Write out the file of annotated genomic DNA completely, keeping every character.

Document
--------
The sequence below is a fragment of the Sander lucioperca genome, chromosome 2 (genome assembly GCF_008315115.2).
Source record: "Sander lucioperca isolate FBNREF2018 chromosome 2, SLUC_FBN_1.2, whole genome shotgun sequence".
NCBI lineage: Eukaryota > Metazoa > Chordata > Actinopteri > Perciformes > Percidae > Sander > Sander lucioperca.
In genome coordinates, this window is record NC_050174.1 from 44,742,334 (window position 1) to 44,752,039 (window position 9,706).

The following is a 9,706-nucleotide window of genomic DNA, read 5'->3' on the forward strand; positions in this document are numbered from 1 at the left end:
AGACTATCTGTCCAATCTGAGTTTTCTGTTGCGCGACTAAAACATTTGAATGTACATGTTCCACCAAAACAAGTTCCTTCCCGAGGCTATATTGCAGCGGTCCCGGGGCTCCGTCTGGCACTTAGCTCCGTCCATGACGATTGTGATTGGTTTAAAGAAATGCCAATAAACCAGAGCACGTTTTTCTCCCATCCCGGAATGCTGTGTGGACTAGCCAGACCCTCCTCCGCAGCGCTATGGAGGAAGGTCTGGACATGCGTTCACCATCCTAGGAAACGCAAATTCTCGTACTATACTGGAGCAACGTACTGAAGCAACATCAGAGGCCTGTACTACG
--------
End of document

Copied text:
The sequence below is a fragment of the Sander lucioperca genome, chromosome 2 (genome assembly GCF_008315115.2).
Source record: "Sander lucioperca isolate FBNREF2018 chromosome 2, SLUC_FBN_1.2, whole genome shotgun sequence".
NCBI lineage: Eukaryota > Metazoa > Chordata > Actinopteri > Perciformes > Percidae > Sander > Sander lucioperca.
In genome coordinates, this window is record NC_050174.1 from 44,742,334 (window position 1) to 44,752,039 (window position 9,706).

The following is a 9,706-nucleotide window of genomic DNA, read 5'->3' on the forward strand; positions in this document are numbered from 1 at the left end:
AGACTATCTGTCCAATCTGAGTTTTCTGTTGCGCGACTAAAACATTTGAATGTACATGTTCCACCAAAACAAGTTCCTTCCCGAGGCTATATTGCAGCGGTCCCGGGGCTCCGTCTGGCACTTAGCTCCGTCCATGACGATTGTGATTGGTTTAAAGAAATGCCAATAAACCAGAGCACGTTTTTCTCCCATCCCGGAATGCTGTGTGGACTAGCCAGACCCTCCTCCGCAGCGCTATGGAGGAAGGTCTGGACATGCGTTCACCATCCTAGGAAACGCAAATTCTCGTACTATACTGGAGCAACGTACTGAAGCAACATCAGAGGCCTGTACTACG